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by Rolan Tripp, DVM and Susan Tripp, MS

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Q:  Why are feral kittens so hard to tame after 7 weeks of age?


A:  Kittens enter their primary socialization period at 2 to 3 weeks of age when the brain is primed for attachment to other beings. As early as  7 weeks of age, the willingness to accept others decreases. 

 

Q:  Why are some cats more skittish than others?

 

A:  The critical socialization period for cats ends was early as 10 weeks of age. If kittens are not gently handled by people before this time, they may be forever "skittish" around new people. Some cats are also aloof , fearful or aggressive due to genetics.

 

Q:  What can be done to help a cat bond to the people in the household?

 

A:  Poorly socialized cats can gradually learn to accept individual people, but only after a lengthy period of trust building and positive learning experiences. Hand feeding is one way to build trust.

Ideally, kittens are handled gently on a daily basis in the first 10 weeks of life and introduced,  in non-frightening ways, to households, other pets and people of all ages.


Q:  What is the goal of cat gentling exercises?

A:  The goal of gentling exercise is to develop a gentle friendly adult cat. Gentling can begin immediately after birth as  the newborn kitten has a sense of smell and can imprint early  humans. Ideally, the kitten would be picked up and gently massaged and rolled and cuddled in various positions for about 60 seconds per day.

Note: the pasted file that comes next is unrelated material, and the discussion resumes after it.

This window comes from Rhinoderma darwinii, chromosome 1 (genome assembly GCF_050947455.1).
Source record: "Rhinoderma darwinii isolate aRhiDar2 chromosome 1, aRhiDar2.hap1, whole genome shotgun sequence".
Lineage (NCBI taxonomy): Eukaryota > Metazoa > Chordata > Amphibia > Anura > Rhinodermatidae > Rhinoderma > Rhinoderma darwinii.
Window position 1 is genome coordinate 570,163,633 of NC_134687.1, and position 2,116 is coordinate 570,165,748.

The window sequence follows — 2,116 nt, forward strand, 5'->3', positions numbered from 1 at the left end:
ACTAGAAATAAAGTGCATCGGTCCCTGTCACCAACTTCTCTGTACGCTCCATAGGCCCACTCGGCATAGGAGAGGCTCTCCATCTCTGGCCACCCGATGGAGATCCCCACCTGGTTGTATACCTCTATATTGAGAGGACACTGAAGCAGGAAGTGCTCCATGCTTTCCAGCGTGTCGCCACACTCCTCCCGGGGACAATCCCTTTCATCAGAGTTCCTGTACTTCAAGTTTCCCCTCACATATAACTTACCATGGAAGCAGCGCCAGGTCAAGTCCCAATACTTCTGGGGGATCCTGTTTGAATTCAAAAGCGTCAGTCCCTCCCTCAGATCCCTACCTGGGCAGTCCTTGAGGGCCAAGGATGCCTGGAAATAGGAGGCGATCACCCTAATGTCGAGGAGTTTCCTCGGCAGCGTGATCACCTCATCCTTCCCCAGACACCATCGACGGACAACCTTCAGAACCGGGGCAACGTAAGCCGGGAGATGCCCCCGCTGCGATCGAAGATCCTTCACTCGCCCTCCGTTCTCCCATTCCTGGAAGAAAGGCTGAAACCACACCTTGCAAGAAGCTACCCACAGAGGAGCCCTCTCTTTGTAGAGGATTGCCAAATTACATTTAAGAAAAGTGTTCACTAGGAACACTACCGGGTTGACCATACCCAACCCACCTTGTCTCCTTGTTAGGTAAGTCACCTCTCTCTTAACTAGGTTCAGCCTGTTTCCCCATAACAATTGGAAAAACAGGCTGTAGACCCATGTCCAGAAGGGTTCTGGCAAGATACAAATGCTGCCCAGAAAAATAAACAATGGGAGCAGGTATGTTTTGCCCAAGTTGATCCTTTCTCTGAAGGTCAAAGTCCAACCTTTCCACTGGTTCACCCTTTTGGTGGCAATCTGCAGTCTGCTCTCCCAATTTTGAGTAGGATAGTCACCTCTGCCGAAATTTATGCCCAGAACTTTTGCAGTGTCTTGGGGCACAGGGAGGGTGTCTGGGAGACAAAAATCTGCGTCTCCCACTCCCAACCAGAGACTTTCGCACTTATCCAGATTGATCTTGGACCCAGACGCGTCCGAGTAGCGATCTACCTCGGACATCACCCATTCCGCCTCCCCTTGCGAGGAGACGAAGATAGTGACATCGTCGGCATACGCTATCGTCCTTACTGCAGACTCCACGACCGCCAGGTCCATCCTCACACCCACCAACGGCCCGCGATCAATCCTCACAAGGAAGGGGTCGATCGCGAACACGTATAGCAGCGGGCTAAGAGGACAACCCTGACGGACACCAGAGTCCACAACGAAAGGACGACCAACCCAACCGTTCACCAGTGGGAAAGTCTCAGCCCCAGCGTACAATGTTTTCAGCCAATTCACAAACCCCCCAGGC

Q:  What are gentling exercises?

A:  Gentling begins by hand feeding a hungry cat and learning where your cat likes to be stroked. On a daily basis, continue the hand feeding and stroking. Begin by stroking the cat's cheeks and face and gently lifting the tail. If the cat tenses up or ears go back or tail twitches - the cat is getting stressed. Go back to the favorite areas or stop and go more slowly the next day. The goal is for the cat to be relaxed and trust you to stroke every part of his body.

Q:  What are the most important things to do when bringing home a new cat to start out on the right paw.?


A:  Confine the cat in a small room such as a bathroom. Put food and litter box at opposite sides of the room. Add a cushy bed near the food a
nd water. Keep the cat confined for at least a few days and spend as much time as you can in the room hanging out getting to know each other. Put on a breakaway collar and ID tag with phone numbers on it.
Do NOT allow a new cat outdoors for a couple of weeks, or unsupervised for a few weeks after that. Cats can NOT always find their way home.

Q:  What can be done to help multiple cats get along well together?

A: If there are other cats in the house, when you introduce a new cat, extend the access to rooms the new cat goes into gradually. Cats naturally seek out and claim territory. Too much too soon can overwhelm the new cat, create cat fights, and lead to behavior problems. If you have more than one cat, feed hungry cats treats on either sides of a to give a good impression with the scent exchange. Increase the resources such as cat beds, litter boxes, scratching and climbing posts, available food and water. s.

Q:  Why do cats stop using their litter boxes?

A:  Cats value cleanliness.  Some cats have litter box and litter preferences. An unscented, clumping type litter is the number one choice for most cats. Some will avoid covered litter boxes or boxes in high traffic areas. Others find one litter box inconvenient in a large home.. In multiple cat households, one cat may claim and guard the litter box. The most common reason that cats house soil is to find a clean toileting area. Scooping twice daily is ideal, once daily may not be enough to avoid problems. How would you like to use a toilet that hasn't been flushed? An ounce of prevention is worth a pound of cure!